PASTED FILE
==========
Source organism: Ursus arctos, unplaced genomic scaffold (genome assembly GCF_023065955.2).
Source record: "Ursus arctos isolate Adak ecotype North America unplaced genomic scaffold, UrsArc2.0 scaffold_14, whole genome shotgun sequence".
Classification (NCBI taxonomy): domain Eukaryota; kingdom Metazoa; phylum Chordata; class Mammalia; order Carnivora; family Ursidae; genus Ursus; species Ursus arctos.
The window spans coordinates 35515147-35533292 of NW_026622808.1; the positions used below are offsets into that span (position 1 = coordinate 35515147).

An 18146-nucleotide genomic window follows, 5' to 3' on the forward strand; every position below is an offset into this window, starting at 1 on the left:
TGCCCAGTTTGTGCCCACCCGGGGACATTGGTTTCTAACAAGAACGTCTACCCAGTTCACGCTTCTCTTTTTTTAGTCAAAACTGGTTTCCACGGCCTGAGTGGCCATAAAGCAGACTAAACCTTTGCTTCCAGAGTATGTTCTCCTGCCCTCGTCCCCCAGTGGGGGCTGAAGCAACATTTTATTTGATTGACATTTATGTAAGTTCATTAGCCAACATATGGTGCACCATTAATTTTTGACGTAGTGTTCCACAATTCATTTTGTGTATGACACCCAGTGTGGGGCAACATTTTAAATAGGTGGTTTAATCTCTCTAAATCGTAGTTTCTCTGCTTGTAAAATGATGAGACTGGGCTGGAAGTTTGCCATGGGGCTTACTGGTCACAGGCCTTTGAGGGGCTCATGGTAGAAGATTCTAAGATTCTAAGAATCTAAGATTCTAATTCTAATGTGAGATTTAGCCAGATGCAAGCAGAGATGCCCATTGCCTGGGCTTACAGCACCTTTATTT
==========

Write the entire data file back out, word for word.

Source organism: Ursus arctos, unplaced genomic scaffold (genome assembly GCF_023065955.2).
Source record: "Ursus arctos isolate Adak ecotype North America unplaced genomic scaffold, UrsArc2.0 scaffold_14, whole genome shotgun sequence".
Classification (NCBI taxonomy): domain Eukaryota; kingdom Metazoa; phylum Chordata; class Mammalia; order Carnivora; family Ursidae; genus Ursus; species Ursus arctos.
The window spans coordinates 35515147-35533292 of NW_026622808.1; the positions used below are offsets into that span (position 1 = coordinate 35515147).

An 18146-nucleotide genomic window follows, 5' to 3' on the forward strand; every position below is an offset into this window, starting at 1 on the left:
TGCCCAGTTTGTGCCCACCCGGGGACATTGGTTTCTAACAAGAACGTCTACCCAGTTCACGCTTCTCTTTTTTTAGTCAAAACTGGTTTCCACGGCCTGAGTGGCCATAAAGCAGACTAAACCTTTGCTTCCAGAGTATGTTCTCCTGCCCTCGTCCCCCAGTGGGGGCTGAAGCAACATTTTATTTGATTGACATTTATGTAAGTTCATTAGCCAACATATGGTGCACCATTAATTTTTGACGTAGTGTTCCACAATTCATTTTGTGTATGACACCCAGTGTGGGGCAACATTTTAAATAGGTGGTTTAATCTCTCTAAATCGTAGTTTCTCTGCTTGTAAAATGATGAGACTGGGCTGGAAGTTTGCCATGGGGCTTACTGGTCACAGGCCTTTGAGGGGCTCATGGTAGAAGATTCTAAGATTCTAAGAATCTAAGATTCTAATTCTAATGTGAGATTTAGCCAGATGCAAGCAGAGATGCCCATTGCCTGGGCTTACAGCACCTTTATTT